Explore the Era

Delve into the postwar Los Angeles art world in this online archive, which provides additional material related to the exhibitions on view at the Getty Center. Learn about hipsters and happenings, and the venues across the city where all the action took place through images from the archives and first-hand accounts with the artists.

Pam Beale

Pam Beale

Pam Beale, 1971, Allan McCollum. Dyed and bleached canvas with caulk. 103 x 103 in. Mildred Lane Kemper Art Museum, Washington University in St. Louis, Gift of Anne V. Champ, 1974. © Allan McCollum

One of a series of “constructed” paintings made in the early 1970s, Pam Beale consists of three-inch-wide strips of torn and dyed canvas held together with industrial caulking. In this work, McCollum deconstructed and examined the means and materials of making a painting. But despite its emphasis on process, Pam Beale also has a figurative element: the artist placed the unevenly dyed strips in such a way that darker, more saturated pieces form a large diamond pattern. The work’s title, an homage to a cocktail waitress at the Troubadour nightclub in West Hollywood, near where the artist worked, adds another layer of meaning.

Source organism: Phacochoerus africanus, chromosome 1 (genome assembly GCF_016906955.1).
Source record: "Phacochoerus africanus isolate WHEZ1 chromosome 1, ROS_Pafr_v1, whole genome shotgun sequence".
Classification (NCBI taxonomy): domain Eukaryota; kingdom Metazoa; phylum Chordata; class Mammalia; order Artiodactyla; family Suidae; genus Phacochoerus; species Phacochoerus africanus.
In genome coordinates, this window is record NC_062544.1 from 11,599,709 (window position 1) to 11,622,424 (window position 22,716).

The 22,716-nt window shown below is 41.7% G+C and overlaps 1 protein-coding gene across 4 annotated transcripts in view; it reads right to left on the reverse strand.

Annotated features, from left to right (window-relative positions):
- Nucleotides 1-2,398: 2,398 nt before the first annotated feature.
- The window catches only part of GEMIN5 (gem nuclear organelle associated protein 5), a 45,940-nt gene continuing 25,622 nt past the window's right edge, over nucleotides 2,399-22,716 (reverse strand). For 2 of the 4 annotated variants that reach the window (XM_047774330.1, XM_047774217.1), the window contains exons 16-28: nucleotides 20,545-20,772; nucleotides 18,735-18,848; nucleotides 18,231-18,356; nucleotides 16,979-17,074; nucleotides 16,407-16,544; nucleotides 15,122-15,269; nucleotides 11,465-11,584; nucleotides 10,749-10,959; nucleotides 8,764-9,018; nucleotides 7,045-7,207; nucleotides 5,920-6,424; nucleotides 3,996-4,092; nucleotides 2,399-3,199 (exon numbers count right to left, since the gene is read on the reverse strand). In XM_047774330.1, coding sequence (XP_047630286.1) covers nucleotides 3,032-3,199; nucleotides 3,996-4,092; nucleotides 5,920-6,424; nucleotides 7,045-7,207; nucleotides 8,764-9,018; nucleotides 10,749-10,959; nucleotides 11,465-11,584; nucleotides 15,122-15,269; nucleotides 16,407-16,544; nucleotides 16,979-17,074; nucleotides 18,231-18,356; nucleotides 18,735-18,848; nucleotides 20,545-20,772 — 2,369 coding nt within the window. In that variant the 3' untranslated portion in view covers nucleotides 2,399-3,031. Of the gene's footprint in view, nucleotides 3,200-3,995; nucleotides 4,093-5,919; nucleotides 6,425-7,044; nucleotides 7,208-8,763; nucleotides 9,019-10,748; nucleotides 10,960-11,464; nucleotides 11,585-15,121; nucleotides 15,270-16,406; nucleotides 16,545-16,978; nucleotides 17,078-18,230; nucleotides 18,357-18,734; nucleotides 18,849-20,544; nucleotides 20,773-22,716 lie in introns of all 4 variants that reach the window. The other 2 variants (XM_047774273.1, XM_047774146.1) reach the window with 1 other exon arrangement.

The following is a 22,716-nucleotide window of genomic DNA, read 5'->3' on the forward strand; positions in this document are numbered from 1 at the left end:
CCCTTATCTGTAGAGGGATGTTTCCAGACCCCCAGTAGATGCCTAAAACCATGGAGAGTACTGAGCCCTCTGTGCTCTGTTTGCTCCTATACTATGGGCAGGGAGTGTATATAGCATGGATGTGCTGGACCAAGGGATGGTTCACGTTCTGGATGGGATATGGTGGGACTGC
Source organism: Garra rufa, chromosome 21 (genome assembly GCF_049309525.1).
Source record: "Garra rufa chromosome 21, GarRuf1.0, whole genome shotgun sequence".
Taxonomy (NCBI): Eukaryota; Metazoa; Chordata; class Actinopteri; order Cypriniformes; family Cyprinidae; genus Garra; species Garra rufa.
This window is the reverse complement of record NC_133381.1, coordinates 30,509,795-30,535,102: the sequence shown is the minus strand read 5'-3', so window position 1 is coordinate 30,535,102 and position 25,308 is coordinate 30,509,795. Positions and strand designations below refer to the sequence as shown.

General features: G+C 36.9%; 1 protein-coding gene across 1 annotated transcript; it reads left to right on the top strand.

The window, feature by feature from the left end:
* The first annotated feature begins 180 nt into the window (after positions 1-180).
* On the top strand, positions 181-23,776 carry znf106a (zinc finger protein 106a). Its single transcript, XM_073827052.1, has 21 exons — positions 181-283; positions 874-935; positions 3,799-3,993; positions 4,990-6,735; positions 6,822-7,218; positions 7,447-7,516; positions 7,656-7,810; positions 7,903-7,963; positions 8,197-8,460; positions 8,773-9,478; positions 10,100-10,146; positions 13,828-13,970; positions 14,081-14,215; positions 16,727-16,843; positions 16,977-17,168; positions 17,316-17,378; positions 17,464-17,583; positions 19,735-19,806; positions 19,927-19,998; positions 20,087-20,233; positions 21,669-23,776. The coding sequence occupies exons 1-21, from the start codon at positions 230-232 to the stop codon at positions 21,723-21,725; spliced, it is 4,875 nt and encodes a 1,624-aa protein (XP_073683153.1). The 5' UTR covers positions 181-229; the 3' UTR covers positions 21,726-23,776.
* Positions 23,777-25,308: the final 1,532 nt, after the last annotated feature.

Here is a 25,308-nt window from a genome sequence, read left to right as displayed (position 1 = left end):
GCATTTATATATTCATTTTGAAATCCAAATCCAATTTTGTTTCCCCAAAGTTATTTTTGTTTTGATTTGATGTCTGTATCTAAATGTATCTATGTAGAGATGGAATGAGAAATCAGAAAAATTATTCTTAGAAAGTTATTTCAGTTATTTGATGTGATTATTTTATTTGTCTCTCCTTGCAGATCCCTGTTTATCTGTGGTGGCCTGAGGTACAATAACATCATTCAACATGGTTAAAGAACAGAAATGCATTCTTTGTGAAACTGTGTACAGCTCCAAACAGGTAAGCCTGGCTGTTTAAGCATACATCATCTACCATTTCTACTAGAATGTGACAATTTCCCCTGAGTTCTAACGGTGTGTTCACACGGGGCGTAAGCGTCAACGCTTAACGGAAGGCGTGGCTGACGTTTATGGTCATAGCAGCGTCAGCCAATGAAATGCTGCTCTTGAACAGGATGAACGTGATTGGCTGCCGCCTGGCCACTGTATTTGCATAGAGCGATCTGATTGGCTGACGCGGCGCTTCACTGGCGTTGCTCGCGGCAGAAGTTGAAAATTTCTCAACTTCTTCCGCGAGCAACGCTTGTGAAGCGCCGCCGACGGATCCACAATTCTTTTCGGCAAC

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  • Allan McCollum with "Constructed Paintings"

    Allan McCollum with one of his Constructed Paintings in his studio on Brooks Avenue in Venice, California, ca. 1971. Photo by Frank J. Thomas. Courtesy of the Frank J. Thomas Archives

  • Allan McCollum assembles Constructed Paintings

    Allan McCollum assembles a group of his Constructed Paintings in his studio at Brooks Avenue and Speedway in Venice, California, 1972. Image courtesy of and © Allan McCollum